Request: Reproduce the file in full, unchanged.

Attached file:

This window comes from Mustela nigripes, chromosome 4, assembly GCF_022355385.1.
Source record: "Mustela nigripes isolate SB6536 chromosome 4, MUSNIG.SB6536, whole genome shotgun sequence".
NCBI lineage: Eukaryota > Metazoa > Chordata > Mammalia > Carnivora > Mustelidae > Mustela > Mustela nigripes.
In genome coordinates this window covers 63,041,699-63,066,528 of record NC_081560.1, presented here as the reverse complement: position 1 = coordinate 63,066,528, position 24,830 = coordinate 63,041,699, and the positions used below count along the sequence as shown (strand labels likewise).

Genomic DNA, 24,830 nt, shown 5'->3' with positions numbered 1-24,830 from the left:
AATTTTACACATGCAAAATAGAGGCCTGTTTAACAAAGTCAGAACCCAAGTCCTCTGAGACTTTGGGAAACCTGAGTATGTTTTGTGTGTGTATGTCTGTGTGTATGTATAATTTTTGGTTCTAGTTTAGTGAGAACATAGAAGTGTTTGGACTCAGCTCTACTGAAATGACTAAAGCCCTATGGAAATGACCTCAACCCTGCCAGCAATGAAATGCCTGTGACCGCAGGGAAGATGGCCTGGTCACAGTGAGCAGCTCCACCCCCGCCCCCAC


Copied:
This window comes from Mustela nigripes, chromosome 4, assembly GCF_022355385.1.
Source record: "Mustela nigripes isolate SB6536 chromosome 4, MUSNIG.SB6536, whole genome shotgun sequence".
NCBI lineage: Eukaryota > Metazoa > Chordata > Mammalia > Carnivora > Mustelidae > Mustela > Mustela nigripes.
In genome coordinates this window covers 63,041,699-63,066,528 of record NC_081560.1, presented here as the reverse complement: position 1 = coordinate 63,066,528, position 24,830 = coordinate 63,041,699, and the positions used below count along the sequence as shown (strand labels likewise).

Genomic DNA, 24,830 nt, shown 5'->3' with positions numbered 1-24,830 from the left:
AATTTTACACATGCAAAATAGAGGCCTGTTTAACAAAGTCAGAACCCAAGTCCTCTGAGACTTTGGGAAACCTGAGTATGTTTTGTGTGTGTATGTCTGTGTGTATGTATAATTTTTGGTTCTAGTTTAGTGAGAACATAGAAGTGTTTGGACTCAGCTCTACTGAAATGACTAAAGCCCTATGGAAATGACCTCAACCCTGCCAGCAATGAAATGCCTGTGACCGCAGGGAAGATGGCCTGGTCACAGTGAGCAGCTCCACCCCCGCCCCCAC